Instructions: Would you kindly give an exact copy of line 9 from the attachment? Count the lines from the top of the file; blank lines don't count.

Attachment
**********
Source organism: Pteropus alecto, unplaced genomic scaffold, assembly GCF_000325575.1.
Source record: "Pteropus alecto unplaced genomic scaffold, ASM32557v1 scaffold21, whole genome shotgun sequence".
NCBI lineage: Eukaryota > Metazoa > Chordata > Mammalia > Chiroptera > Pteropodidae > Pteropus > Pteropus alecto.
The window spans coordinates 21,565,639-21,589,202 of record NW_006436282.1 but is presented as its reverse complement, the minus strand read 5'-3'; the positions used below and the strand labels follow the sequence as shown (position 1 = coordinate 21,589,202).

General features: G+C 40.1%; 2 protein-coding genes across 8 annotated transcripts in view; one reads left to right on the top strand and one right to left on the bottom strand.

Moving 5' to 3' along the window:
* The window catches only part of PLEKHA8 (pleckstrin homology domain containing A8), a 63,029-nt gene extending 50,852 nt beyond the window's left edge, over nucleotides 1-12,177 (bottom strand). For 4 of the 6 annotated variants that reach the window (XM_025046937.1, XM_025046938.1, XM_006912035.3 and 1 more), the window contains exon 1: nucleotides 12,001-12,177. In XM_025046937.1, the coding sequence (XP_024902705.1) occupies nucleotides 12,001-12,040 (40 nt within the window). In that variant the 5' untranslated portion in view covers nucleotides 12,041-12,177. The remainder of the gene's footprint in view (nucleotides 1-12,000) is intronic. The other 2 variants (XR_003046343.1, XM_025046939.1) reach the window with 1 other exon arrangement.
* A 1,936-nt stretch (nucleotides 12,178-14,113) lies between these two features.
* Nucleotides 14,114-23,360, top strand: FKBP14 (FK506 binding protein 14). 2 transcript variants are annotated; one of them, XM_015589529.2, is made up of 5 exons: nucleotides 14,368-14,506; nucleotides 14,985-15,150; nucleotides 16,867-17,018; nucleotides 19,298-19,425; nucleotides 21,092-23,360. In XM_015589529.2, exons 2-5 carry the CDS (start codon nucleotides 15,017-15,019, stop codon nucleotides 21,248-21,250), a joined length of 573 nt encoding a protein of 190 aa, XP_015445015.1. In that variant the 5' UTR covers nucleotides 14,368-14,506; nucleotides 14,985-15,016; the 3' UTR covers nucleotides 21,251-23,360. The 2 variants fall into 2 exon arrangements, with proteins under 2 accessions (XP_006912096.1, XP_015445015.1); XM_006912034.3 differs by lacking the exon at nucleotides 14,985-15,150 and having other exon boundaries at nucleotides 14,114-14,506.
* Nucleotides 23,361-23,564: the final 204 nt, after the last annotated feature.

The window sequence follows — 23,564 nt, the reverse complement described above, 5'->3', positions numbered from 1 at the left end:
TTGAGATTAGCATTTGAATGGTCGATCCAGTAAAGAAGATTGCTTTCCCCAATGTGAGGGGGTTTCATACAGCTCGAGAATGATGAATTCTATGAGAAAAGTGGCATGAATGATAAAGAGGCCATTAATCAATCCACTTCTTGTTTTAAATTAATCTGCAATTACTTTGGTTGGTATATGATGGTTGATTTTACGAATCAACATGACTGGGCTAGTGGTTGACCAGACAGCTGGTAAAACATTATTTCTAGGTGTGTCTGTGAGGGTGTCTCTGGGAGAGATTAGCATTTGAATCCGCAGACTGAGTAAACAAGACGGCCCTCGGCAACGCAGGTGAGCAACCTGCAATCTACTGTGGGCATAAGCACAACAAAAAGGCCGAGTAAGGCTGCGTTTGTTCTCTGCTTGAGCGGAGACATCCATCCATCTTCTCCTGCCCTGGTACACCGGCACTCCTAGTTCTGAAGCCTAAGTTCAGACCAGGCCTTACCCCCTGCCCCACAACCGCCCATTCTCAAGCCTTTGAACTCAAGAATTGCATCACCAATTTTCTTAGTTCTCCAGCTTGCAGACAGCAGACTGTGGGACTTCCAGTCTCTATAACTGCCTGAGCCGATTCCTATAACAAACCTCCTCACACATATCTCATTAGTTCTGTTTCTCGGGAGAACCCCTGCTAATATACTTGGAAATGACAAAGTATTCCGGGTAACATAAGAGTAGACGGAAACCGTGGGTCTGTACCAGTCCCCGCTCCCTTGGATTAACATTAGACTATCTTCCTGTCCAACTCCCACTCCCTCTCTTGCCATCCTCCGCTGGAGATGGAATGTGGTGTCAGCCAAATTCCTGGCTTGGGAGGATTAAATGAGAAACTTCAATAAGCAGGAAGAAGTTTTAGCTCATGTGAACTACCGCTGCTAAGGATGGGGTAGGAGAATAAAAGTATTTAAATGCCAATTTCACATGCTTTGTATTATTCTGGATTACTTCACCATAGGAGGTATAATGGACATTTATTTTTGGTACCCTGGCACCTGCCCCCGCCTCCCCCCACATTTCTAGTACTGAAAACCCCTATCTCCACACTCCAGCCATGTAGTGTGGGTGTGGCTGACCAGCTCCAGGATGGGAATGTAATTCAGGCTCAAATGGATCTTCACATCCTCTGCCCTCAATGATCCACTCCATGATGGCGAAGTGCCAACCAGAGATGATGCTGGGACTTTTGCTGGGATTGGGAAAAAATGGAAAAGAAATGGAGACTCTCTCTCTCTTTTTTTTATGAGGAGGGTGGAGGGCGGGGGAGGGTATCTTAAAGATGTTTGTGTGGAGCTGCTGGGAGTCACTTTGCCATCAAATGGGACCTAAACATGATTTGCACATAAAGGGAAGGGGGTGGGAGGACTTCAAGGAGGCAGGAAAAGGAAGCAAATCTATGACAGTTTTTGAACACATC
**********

* Nucleotides 14,114-23,360, top strand: FKBP14 (FK506 binding protein 14). 2 transcript variants are annotated; one of them, XM_015589529.2, is made up of 5 exons: nucleotides 14,368-14,506; nucleotides 14,985-15,150; nucleotides 16,867-17,018; nucleotides 19,298-19,425; nucleotides 21,092-23,360. In XM_015589529.2, exons 2-5 carry the CDS (start codon nucleotides 15,017-15,019, stop codon nucleotides 21,248-21,250), a joined length of 573 nt encoding a protein of 190 aa, XP_015445015.1. In that variant the 5' UTR covers nucleotides 14,368-14,506; nucleotides 14,985-15,016; the 3' UTR covers nucleotides 21,251-23,360. The 2 variants fall into 2 exon arrangements, with proteins under 2 accessions (XP_006912096.1, XP_015445015.1); XM_006912034.3 differs by lacking the exon at nucleotides 14,985-15,150 and having other exon boundaries at nucleotides 14,114-14,506.